From the Editor – Issue 48

At the intersection of technology and business lies incredible opportunities and significant pitfalls. The promise of these opportunities can be fulfilled quickly (look at the way PCs changed the office) or can turn out to be more hype than reality (much, but not all of the dot-com activity fits this description). Knowing the difference is often far from obvious at the formative stages. Ethical issues often appear in the new situations at this intersection, presenting challenges where we have no experience.

Ethix was launched in 1998 near the peak of the hype surrounding the dot-coms. That particular issue has come and gone. However, the challenge from information technology is the exponential growth of its base capability leading to new opportunities and issues. So on a regular basis we circle back to talk with leading figures in technology to maintain our insight on what might be the next big thing.

In this issue, our feature conversation is with two leading chief information officers from Fortune 50 companies, Boeing and Microsoft. Other features of this issue also consider aspects of technology. Prabhu Guptara, from UBS in Switzerland, asks some thoughtful questions about what robots in the future might do to service jobs around the world (p. 19). Seamus Phan, technology commentator from Singapore, gives an Asian perspective on technology (p. 17). In my column on p. 4, I analyze the emerging shortfall (again) in IT workers as the IT demand grows (again).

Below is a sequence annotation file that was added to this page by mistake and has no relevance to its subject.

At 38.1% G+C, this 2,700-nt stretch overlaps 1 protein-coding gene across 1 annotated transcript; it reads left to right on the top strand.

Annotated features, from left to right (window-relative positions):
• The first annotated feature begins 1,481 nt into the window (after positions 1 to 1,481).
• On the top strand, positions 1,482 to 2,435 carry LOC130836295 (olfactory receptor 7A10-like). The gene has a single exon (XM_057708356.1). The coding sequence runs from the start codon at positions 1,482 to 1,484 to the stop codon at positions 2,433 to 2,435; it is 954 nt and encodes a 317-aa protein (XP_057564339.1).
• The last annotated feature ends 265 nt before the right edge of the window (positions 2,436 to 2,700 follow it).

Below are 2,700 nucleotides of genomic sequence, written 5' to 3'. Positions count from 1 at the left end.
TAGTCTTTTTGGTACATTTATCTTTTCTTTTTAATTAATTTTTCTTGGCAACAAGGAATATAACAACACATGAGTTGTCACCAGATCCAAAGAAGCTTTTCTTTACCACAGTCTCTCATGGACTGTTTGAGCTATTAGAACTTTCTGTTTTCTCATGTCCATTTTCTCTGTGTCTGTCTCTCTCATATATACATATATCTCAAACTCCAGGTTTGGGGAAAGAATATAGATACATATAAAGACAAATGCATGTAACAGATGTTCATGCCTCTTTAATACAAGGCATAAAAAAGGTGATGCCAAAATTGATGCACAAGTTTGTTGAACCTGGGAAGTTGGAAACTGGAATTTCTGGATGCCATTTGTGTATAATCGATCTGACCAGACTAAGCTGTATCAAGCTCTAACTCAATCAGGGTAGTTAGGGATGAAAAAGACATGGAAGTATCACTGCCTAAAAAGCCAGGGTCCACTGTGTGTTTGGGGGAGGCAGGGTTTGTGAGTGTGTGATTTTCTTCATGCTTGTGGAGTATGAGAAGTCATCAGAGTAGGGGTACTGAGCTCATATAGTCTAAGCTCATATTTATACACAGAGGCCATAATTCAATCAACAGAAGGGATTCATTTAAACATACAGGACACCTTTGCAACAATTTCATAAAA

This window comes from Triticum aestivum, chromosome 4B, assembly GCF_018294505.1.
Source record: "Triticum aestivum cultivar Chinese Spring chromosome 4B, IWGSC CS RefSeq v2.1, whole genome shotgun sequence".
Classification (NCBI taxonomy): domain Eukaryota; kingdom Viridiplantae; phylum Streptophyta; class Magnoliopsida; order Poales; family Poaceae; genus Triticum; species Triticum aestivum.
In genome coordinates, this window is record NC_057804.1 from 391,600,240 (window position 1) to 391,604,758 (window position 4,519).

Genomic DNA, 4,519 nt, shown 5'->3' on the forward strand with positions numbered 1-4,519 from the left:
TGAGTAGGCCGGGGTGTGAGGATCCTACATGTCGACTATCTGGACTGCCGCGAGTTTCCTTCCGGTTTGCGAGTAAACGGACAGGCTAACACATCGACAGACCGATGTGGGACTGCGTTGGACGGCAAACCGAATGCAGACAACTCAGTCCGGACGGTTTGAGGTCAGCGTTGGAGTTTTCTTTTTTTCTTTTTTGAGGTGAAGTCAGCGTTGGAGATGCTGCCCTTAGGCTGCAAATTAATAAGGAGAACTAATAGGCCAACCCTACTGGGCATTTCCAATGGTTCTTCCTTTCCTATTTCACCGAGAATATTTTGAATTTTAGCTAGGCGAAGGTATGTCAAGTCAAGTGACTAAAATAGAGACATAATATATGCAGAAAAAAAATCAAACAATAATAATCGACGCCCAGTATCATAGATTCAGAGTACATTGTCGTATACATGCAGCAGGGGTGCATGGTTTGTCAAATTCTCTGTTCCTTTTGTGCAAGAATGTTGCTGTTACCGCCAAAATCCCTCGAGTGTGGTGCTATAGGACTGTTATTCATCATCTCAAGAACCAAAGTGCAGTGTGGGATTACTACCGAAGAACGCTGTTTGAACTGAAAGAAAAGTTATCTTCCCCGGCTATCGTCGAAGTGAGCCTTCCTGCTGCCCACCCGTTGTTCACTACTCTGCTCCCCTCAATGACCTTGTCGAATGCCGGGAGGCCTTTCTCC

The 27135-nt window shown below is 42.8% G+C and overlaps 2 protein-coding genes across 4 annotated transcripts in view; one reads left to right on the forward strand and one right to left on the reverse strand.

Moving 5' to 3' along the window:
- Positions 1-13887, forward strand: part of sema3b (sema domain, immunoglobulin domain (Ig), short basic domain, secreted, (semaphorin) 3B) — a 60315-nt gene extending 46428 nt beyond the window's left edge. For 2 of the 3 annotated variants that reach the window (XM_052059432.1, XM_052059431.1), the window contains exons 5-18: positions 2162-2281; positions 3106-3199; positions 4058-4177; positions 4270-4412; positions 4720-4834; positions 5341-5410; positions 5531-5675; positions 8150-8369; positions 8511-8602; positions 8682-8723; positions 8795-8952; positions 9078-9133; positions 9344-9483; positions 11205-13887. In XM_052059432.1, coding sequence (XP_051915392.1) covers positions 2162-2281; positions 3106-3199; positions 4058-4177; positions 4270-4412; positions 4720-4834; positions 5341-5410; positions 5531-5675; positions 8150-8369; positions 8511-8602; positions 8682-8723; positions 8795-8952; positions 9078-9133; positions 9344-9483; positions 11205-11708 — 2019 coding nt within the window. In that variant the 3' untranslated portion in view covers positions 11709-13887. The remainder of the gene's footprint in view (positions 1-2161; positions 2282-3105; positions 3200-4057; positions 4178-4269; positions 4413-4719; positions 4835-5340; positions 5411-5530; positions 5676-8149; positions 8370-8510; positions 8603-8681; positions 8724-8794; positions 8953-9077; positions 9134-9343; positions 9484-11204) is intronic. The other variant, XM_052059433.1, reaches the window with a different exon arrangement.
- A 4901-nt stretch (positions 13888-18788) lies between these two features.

We received a number of open-ended questions in our letters this time, and I responded to two of them in the letters section on p. 3. Gerard Beenen has assembled some book reviews on p. 14, and Kenman Wong offers suggestions for dealing with an unethical (or incompetent?) boss (p. 20). I’ve learned to be careful about attributing bad motives to what can be explained by incompetence!

Roger Eigsti has compiled and commented on items in the news, this time marking the close of one era (the Enron guilty verdicts) and the possible opening of another (the manipulation of stock options) on p. 16. We received a record number of responses to our forum question regarding the connection between personal ethics and business promotions (p.18). Answers to the question start in this issue and are continued on the Web (

We look forward to your feedback on this issue.


Al Erisman
Executive Editor

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